Enantioenriched amine synthesis is inaugural example of photoredox and enzyme collaboration

Enantioselective synthesis of amines by combining photoredox and enzymatic catalysis in a cyclic reaction network

Source: Royal Society of Chemistry

Enantioselective synthesis of amines by combining photoredox and enzymatic catalysis in a cyclic reaction network

Researchers in Switzerland have successfully introduced cyclic enzymatic chemistry into a photochemical reaction to perform an enantioselective imine-to-amine reduction. The concept could act as a springboard for introducing more control into light-induced transformations. 

A purely photochemical imine reduction would result in a racemic mixture of amines. Now, a team led by Oliver Wenger and Thomas Ward at the University of Basel, has incorporated the enzyme monoamine oxidase into such a reaction so that it only produces the R-enantiomer. The enzyme makes the reaction enantioselective by converting any S-enantiomers in the mixture back into the imine, ready for the reaction to proceed again. 

Combining photoredox catalysts and enzymes can be difficult because the two tend to require completely different solvents. The fact that monoamine oxidase works best in water pushed the team to develop a water-soluble iridium photosensitiser, contributing to the green chemistry credentials of the research. 

‘Normally you rely on aggressive chemicals to encourage reactions like this,’ comments Wenger. Here they use a mild chemical, ascorbic acid, to induce the reaction, ‘and part of the energy that this transformation requires is light, which is a very green way of doing this reaction’.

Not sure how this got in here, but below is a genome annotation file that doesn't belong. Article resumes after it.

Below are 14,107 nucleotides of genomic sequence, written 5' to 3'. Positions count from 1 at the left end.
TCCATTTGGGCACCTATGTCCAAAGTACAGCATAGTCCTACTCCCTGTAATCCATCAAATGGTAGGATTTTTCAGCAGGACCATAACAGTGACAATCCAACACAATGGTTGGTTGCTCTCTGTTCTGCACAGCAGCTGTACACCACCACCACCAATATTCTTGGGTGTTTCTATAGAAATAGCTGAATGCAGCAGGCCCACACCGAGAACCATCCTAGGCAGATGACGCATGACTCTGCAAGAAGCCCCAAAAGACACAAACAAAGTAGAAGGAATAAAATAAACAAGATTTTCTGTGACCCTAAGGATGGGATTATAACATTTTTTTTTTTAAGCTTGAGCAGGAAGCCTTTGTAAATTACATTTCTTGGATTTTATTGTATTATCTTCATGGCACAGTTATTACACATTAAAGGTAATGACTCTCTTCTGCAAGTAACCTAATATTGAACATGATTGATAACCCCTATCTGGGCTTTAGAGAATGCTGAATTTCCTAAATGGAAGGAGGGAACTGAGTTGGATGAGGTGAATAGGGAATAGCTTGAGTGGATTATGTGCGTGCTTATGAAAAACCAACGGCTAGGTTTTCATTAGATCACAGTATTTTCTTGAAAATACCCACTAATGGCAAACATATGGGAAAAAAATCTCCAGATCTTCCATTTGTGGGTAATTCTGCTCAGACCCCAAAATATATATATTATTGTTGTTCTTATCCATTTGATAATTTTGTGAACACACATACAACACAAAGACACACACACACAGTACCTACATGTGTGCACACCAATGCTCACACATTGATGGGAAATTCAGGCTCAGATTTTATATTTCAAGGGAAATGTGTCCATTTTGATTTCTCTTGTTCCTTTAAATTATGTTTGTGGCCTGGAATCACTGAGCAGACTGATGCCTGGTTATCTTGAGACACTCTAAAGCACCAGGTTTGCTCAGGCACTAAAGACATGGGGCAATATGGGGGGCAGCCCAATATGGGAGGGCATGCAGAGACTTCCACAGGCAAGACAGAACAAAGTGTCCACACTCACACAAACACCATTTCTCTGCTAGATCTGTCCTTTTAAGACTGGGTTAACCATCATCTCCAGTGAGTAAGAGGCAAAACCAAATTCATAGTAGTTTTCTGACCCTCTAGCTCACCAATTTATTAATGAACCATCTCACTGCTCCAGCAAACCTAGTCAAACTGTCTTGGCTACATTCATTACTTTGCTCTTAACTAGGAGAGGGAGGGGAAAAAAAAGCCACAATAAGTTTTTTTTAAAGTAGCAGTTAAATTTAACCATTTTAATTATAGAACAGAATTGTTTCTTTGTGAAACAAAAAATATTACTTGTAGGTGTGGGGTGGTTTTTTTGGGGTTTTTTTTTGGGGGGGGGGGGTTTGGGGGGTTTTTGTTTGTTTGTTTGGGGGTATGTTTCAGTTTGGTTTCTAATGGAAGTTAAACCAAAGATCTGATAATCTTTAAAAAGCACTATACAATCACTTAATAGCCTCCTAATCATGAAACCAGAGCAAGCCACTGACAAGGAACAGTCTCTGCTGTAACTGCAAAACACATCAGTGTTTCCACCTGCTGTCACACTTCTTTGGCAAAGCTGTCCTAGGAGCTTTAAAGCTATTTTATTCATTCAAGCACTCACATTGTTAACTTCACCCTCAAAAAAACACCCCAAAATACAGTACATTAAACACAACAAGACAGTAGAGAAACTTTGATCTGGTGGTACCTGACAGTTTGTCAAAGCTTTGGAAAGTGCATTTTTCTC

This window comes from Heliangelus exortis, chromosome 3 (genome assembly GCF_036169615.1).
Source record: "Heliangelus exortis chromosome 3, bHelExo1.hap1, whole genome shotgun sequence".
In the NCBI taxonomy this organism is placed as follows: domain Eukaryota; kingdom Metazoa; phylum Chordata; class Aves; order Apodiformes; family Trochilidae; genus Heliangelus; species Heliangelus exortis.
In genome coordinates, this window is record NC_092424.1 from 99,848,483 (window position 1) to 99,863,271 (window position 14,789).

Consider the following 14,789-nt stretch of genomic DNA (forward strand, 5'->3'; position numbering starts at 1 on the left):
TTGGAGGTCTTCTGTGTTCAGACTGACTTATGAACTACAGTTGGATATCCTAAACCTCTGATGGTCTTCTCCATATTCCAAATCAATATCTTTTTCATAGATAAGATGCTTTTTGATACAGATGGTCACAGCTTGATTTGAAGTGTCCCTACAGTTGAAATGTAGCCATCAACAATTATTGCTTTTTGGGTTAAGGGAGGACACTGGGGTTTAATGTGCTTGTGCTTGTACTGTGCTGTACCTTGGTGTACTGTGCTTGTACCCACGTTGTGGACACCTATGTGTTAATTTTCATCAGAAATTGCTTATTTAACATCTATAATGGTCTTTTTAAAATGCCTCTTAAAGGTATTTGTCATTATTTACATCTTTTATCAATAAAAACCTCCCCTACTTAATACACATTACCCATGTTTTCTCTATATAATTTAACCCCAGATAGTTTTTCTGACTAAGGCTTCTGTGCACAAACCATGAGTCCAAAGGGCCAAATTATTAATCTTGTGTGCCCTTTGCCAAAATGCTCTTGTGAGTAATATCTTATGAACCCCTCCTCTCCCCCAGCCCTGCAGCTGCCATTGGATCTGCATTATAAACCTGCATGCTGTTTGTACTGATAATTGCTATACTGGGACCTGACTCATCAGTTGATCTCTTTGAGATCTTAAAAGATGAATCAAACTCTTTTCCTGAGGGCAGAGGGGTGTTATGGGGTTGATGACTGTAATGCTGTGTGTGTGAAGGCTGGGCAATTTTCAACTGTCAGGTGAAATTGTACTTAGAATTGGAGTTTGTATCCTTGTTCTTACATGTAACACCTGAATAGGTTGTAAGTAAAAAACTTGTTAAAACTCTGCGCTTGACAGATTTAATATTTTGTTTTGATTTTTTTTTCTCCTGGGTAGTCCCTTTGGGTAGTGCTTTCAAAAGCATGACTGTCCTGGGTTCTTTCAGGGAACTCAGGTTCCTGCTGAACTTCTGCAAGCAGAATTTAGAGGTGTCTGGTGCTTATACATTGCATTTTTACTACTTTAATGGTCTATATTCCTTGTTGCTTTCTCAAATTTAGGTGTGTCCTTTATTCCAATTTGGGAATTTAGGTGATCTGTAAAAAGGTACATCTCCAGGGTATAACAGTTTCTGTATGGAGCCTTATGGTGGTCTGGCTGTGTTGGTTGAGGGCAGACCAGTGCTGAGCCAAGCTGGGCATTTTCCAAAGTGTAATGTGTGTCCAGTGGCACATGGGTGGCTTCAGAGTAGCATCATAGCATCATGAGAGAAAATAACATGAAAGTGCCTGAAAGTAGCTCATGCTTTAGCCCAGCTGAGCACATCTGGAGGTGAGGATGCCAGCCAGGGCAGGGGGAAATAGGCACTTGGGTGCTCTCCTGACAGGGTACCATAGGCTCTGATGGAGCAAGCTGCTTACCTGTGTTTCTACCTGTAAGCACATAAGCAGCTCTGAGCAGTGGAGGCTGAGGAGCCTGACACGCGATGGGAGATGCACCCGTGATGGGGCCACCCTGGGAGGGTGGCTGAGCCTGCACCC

Another ‘challenge was the cross-talk between the enzyme and the photoredox catalyst, which can result in mutual deactivation,’ explains Wenger. ‘The enzyme doesn’t really like the catalyst and vice versa so we had to design a strategy to keep the two parts away from each other.’ Ward’s research group provided the solution by suggesting they use Escherichia Coli cells to encapsulate the monoamine oxidase enzyme to keep it apart from the iridium catalyst. 

Miquel Costas, whose research at the University of Girona, Spain, includes catalysis and bioinorganic chemistry, comments that several aspects of this work are particularly remarkable because they represent remarkable solutions to methodological and conceptual challenges, and may find use in other transformations. ‘Fundamental aspects of the reaction design; the direct photoredox reduction of imines to amines is a two electron process, difficult per se because after the initial electron-injection, the resulting highly reactive carbon-centred radical must be trapped in a rapid hydrogen atom transfer process. Identifying the proper hydrogen atom transfer agent is not trivial because the rate of this reaction not only depends on thermodynamics but also on polarity matching between the two reagents.’